Structural controls on subduction zone slow earthquakes

Speaker: 
Pascal Audet, University of Ottawa
Event Date and Time: 
Thu, 2015-03-19 15:30 - 16:30
Location: 
Hennings 201
Local Contact: 
Marcel Franz
Intended Audience: 
Undergraduate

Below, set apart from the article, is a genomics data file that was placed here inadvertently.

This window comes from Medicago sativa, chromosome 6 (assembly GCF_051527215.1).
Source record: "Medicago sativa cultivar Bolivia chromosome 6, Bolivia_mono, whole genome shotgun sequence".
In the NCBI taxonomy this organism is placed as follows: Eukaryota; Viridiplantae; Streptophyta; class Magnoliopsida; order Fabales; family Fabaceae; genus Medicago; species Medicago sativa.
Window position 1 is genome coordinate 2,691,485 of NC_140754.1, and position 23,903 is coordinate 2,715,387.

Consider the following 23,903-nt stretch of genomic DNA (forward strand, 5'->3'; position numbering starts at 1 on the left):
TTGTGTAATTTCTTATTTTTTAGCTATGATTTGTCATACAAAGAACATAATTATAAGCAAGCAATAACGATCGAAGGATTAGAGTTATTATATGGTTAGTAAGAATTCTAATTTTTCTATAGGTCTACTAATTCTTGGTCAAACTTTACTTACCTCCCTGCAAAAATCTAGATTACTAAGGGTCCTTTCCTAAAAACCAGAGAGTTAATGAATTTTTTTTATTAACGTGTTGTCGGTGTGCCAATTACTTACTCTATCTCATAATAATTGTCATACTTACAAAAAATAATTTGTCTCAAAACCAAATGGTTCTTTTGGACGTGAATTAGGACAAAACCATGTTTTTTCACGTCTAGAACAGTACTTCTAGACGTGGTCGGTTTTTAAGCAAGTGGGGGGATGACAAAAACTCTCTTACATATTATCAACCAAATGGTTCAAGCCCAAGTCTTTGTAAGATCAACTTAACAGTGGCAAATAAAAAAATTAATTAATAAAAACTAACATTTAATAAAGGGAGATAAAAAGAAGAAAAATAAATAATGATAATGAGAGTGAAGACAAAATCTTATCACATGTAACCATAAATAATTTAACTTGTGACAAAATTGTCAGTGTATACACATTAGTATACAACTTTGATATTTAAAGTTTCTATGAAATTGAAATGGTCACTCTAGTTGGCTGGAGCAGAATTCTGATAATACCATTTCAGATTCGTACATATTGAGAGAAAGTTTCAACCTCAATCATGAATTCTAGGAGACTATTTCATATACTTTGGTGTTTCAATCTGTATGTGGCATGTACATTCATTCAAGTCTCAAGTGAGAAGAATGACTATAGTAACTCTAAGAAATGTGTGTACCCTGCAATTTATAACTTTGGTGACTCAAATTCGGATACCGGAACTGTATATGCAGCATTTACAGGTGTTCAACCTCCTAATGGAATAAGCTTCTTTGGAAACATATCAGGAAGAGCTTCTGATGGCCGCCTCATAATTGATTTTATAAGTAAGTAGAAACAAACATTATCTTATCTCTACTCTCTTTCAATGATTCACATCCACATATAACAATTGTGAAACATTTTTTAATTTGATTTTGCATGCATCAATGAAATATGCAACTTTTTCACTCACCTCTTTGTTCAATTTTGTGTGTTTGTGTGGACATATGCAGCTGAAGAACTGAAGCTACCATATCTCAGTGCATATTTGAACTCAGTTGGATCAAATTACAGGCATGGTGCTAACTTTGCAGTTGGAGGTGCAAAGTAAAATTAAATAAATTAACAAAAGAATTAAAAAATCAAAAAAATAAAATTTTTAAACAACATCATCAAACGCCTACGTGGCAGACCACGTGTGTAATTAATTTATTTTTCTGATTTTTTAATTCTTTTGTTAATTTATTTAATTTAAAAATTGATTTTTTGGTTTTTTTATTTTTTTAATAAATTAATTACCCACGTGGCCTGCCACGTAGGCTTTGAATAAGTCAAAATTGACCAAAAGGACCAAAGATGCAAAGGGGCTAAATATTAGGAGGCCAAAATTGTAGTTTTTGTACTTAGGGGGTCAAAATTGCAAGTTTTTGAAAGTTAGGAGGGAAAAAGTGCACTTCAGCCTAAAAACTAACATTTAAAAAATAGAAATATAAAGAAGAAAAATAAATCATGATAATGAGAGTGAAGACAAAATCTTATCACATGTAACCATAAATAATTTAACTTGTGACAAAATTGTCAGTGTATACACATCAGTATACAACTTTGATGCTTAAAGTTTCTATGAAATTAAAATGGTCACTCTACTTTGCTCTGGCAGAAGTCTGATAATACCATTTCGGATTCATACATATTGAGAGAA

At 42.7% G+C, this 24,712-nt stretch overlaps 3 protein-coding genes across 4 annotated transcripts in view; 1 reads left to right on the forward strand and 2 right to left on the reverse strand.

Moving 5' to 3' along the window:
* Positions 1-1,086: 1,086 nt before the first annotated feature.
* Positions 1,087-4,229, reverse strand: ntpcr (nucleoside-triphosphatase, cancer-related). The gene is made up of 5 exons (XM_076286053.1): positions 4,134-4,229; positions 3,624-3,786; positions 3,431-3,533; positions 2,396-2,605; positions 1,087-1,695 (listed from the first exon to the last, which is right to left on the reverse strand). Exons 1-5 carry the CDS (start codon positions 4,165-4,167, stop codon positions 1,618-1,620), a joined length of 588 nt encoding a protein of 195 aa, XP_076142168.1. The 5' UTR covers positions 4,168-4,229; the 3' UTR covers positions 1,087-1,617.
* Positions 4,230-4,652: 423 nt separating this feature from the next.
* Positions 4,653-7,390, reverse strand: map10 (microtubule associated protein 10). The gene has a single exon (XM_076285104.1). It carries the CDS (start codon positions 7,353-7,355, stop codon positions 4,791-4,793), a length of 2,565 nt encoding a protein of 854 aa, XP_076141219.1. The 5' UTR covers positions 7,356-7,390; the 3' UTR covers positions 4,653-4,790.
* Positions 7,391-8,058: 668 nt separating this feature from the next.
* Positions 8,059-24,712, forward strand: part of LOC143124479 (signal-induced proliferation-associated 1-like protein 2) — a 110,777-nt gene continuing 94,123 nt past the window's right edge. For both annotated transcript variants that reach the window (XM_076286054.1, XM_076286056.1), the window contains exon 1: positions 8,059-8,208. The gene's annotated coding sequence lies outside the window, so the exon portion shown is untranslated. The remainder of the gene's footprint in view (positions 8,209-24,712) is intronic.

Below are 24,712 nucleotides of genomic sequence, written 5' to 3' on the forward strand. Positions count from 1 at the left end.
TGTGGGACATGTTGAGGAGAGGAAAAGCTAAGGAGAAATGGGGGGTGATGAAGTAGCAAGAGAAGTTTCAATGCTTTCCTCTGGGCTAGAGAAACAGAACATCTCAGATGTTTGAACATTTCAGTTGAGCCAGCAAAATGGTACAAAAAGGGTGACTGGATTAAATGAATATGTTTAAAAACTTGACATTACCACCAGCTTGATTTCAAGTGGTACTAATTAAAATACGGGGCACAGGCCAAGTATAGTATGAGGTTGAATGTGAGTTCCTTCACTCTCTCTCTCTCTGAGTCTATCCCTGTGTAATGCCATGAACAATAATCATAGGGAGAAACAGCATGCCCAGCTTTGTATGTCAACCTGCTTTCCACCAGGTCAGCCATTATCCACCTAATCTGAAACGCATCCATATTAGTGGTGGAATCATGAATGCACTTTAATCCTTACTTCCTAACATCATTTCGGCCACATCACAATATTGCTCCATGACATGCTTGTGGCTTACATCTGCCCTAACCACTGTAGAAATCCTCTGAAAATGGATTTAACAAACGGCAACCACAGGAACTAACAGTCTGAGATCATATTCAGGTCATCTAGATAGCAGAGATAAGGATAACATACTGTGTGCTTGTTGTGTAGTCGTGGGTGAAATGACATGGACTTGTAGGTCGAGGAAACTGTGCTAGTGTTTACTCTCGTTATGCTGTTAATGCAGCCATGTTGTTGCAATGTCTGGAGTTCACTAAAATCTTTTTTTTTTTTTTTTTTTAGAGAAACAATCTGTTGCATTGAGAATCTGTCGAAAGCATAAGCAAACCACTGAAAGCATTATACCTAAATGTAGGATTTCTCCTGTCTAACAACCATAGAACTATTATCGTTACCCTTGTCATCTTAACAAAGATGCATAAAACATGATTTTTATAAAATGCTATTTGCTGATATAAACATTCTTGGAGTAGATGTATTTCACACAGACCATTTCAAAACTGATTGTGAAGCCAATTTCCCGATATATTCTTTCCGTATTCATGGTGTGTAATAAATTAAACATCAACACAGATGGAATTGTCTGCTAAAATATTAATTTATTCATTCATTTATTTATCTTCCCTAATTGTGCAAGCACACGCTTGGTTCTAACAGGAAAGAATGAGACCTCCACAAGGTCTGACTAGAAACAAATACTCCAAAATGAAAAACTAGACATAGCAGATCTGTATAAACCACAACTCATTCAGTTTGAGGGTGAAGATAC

Recent discoveries of slow slip events that recur at intervals of <6 to >24 months (also called episodic tremor and slip, or ETS) on the subduction zone thrust fault have elucidated a down-dip transition in slip behavior from frictionally-controlled slip to continuous plastic creep. In this presentation I review seismic evidence for the role of fluids on the seismogenic behaviour of slow earthquakes. In the slow slip region there is evidence for subducting low seismic wave-speed channel with extremely high P-to-S velocity ratio (Vp/Vs) interpreted to manifest elevated pore-fluid pressures generated through the release of water from pro-grade metamorphic dehydration reactions within the subducting oceanic crust. Elevated pore-fluid pressures weaken the fault and allow slip to occur at low differential stress. Accordingly, the plate interface likely represents a low-permeability boundary that controls vertical migration of fluids into the overlying crust. Direct evidence of factors controlling the variability in recurrence times is more elusive. We compile seismic data from subduction zone forearcs exhibiting recurring slow earthquakes and show that the average Vp/Vs of the overlying forearc crust ranges between 1.6 to 2.0 and is linearly related with the average recurrence time of slow earthquakes. In northern Cascadia, forearc Vp/Vs values decrease with increasing depth of the plate interface and with decreasing tremor-episode recurrence intervals. Low Vp/Vs values require significant addition of quartz in a dominantly mafic forearc environment. We propose that variable silica enrichment by 5-15% from slab-derived fluids and upward mineralization in quartz veins can explain the range of observed Vp/Vs values as well as the downdip decrease in Vp/Vs. The solubility of silica depends on temperature, and deposition prevails near the base of the forearc crust. We further propose that the strong temperature dependence of healing and permeability reduction in silica-rich fault gouge controls overpressure development and low effective fault-normal stress, and therefore recurrence times of slow slip. These results imply that temperature-dependent silica deposition, permeability reduction, and overpressure development play an important role in controlling slow earthquake behavior.
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